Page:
You can do the same thing when it comes to your time. You have certain things that are inflexible – the time you spend at work, for instance. Then, there’s time for the kids and their needs. Time for your aging parent. What’s next?

I’m thinking there’s probably time for a bit of television, or relaxing with a good book, right? And I’m not saying that your leisure time isn’t important, but why not spend some of it with your dog? A walk around the neighborhood can be just as relaxing as watching television. If you’re completely exhausted, you can at the very least toss a ball while you’re vegging out, and then invite your buddy up next to you for a snuggle. He wants time with you, first and foremost, so give it to him.

2. Look After the Basics

Every dog has certain basic needs, like grooming and healthcare. You wouldn’t refuse to take your kids to the family doctor for a checkup because you were tired out, would you? A veterinary checkup only needs to be done every six months in order to ensure your dog’s health. Anyone, and I mean anyone, has that much time in their schedule.

As to grooming, why not forego those time-consuming trips to a pro, and look after your dog’s grooming needs yourself? You’ll save a lot of time, and also have a wonderful bonding experience with your dog. Just choose a day, maybe once a month, when you deal with bathing if necessary. As to brushing and combing, you can very easily do that when you’re relaxing in front of the tube after a hard day’s work. You can also order grooming supplies online, which will free up even more time, since you don’t have to go to the pet supply store. With online shopping, you can also set up deliveries for dog food at regular intervals, and that will free up even more time.

3. Exercise Together

You know that in order to be healthy, you need regular exercise. So, if you’re pressed for time in your busy schedule, why not forego the trip to the gym? Instead, take your dog out for a long, vigorous walk, or play catch in the backyard. You’ll both get the exercise you need, and you can cross off trips to the gym as another reason why you don’t have time for your dog.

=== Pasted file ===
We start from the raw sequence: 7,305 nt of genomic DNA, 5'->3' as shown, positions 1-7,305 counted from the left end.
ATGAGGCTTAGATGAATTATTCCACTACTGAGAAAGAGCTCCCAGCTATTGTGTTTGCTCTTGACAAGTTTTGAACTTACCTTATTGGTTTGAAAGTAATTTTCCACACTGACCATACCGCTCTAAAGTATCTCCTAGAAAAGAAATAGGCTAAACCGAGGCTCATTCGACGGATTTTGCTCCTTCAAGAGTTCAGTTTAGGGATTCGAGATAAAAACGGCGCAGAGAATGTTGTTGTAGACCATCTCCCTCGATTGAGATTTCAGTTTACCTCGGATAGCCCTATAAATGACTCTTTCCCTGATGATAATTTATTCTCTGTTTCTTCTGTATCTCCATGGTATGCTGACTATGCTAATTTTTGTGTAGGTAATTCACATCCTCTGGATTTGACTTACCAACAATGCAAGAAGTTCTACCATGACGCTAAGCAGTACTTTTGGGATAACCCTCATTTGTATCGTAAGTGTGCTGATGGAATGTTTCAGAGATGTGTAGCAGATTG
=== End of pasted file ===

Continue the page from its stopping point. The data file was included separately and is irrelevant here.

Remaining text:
4. Create Bonding Time

As I’ve already suggested, I know that you need time to unwind. There’s no reason why, even if you’re really busy, your dogs can’t share your unwind time. Maybe it’s snuggling in front of the television. Or if reading is your pleasure, instead of just sitting in your chair and perusing a book, why not read to your dogs? Your dogs don’t care if you’re reading “The Pokey Little Puppy” or Churchill’s speeches. They just love the sound of your voice, so why not snuggle up and read out loud?

5. Don’t Forget Training

I know that finding time for training can be difficult. In fact, despite all my pontificating on the importance of training, if I’m perfectly honest with you, it’s probably something that I could be much better at. Janice and Leroy are generally pretty well-behaved, but much of it has to do with their good nature, and little to do with anything that I might be attempting.

If you can fit it in at all, though, even a couple of 10-15 minute training sessions per week can work wonders when it comes to creating good canine citizens. If that still sounds like too much time, think of it this way – even if you’re working a day job, you get a 15-minute break in the morning and another 15-minute break in the afternoon. How quickly does that time go by when you’re at work? 15 minutes twice a week to train your dog shouldn’t be a problem.

If you genuinely think that you can’t spare even that much time for training, then take the time-honored solution – throw money at it! In other words, find a good trainer who can work one-on-one with your dog. Training is very important for your dog’s mental stimulation, and if you can’t do it, someone should. Seeing a pro in the early stages can be very valuable, too, in that they’ll cover the basics, and then once you get your dog home, all you have to do is work with the lessons your dog has already been taught.